The Biden administration recently met with farmers, ranchers and other stakeholders to discuss the administration’s new plan for a fairer, more competitive meat and poultry supply chain. The action plan has received mixed reviews from agriculture groups across the nation. As an organization heavy with cattle producers, Oklahoma Farm Bureau is appreciative of the Biden administration’s attention and recognition of the issues at hand but cannot support the plan in its entirety.
The action plan focuses heavily on the meat and poultry industry’s market concentration. Four major companies hold a monopoly on the meat-packing industry – a challenge the industry has faced for more than three decades. While the industry is heavily influenced by these major companies, many farmers and ranchers rely on them to sell their livestock.
OKFB does recognize meat packers and processors of all sizes are necessary to ensure an abundant and affordable food supply and appreciates the administration’s plan to support the growth of independent meat processors. This gives producers options when processing their animals and expands job opportunities in rural America.
However, economic pressure has forced many small and midsize processors to close their doors over the last several decades. New facilities as a result of this plan may face the same fate. In addition to economic challenges, new processing facilities could place a strain on an already tight labor market. The plan’s promised $32 million to expand existing meat processing facilities is encouraging, as investing in established businesses that have already weathered a number of storms could be a more sustainable alternative to encouraging the creation of new facilities.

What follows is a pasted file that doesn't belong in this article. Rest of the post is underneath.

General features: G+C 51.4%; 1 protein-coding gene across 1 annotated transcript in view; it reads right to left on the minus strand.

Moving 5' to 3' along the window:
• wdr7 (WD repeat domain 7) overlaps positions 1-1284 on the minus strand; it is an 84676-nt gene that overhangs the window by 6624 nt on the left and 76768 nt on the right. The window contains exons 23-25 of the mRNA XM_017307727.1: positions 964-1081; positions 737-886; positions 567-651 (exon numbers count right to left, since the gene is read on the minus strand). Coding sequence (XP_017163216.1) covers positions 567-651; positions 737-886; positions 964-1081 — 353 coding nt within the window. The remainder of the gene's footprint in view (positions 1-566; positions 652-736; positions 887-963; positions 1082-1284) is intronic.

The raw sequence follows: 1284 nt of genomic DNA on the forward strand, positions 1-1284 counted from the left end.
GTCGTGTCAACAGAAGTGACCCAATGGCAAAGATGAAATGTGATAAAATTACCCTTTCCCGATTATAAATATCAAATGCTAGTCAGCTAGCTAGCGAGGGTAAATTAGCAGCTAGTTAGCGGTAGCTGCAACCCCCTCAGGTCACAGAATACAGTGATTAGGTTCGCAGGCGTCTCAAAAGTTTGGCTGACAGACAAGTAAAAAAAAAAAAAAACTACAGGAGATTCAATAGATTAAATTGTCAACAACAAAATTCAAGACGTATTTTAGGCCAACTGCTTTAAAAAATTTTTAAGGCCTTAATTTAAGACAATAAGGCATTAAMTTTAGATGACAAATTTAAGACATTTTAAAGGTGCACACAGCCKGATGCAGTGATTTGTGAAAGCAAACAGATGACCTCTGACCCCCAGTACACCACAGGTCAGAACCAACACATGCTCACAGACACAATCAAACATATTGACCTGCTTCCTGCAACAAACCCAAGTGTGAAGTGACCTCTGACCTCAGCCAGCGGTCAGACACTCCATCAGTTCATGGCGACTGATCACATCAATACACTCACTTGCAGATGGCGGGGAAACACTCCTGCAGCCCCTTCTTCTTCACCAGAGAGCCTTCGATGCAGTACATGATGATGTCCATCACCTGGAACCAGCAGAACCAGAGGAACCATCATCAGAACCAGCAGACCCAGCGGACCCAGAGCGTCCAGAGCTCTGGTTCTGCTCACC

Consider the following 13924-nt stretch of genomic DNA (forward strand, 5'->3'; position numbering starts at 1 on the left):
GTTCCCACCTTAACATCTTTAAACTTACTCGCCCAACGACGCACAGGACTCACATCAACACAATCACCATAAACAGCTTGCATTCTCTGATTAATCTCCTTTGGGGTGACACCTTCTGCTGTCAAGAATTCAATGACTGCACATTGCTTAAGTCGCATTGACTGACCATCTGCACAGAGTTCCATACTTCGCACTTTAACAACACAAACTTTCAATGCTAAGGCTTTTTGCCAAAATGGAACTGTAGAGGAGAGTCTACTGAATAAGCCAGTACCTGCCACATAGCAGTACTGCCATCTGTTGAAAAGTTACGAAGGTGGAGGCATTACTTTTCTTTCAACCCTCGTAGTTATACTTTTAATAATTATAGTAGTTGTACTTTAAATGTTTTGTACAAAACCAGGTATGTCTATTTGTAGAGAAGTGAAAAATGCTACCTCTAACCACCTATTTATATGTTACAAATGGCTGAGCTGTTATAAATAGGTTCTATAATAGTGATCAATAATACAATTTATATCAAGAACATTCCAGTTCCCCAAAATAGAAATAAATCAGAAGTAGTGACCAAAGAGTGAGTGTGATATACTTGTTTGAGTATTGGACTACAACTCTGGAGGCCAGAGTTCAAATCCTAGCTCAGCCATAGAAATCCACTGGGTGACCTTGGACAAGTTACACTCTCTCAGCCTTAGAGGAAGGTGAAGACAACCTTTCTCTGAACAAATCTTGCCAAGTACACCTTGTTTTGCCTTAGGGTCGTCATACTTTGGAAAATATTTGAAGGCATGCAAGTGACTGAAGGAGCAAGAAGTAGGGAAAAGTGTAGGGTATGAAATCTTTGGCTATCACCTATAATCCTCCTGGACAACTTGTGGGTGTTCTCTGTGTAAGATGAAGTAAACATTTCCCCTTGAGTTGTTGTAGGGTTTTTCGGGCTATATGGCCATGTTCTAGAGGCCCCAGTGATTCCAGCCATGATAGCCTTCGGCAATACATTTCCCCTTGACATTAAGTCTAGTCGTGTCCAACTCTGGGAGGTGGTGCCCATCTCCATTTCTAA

The Biden administration’s plan to reduce the cost of overtime and holiday inspection fees is great news for livestock producers. The availability and cost of meat inspectors historically has been a challenge for small and local processing facilities. The $100-million fee reduction will significantly reduce the processing facilities’ financial burden and could give more livestock producers the option to choose these local facilities when processing their animals.
“Product of the USA” Labeling
Current labeling regulations leave loopholes and room for interpretation when it comes to the definition of “product of the USA.” There is indeed room for regulatory improvement, but the Biden administration’s plan for improvement is equally as vague. Until more details are released and the plan is put in action, it is difficult to know whether the proposed measures will be an improvement on current regulations.
Cattle Market Transparency
While moving toward increased price transparency in the cattle market is a positive change, OKFB policy does not support a government mandate on how meat packers buy cattle as it would also limit how producers sell their cattle.
When it comes to livestock markets, OKFB members have historically adopted policy that aligns most closely with a free-market system. While the Biden-Harris administration’s plan includes several steps in the right direction, markets do not always respond well to governmental manipulation. OKFB expects the issue will be significantly discussed and debated at the upcoming American Farm Bureau Federation annual meeting.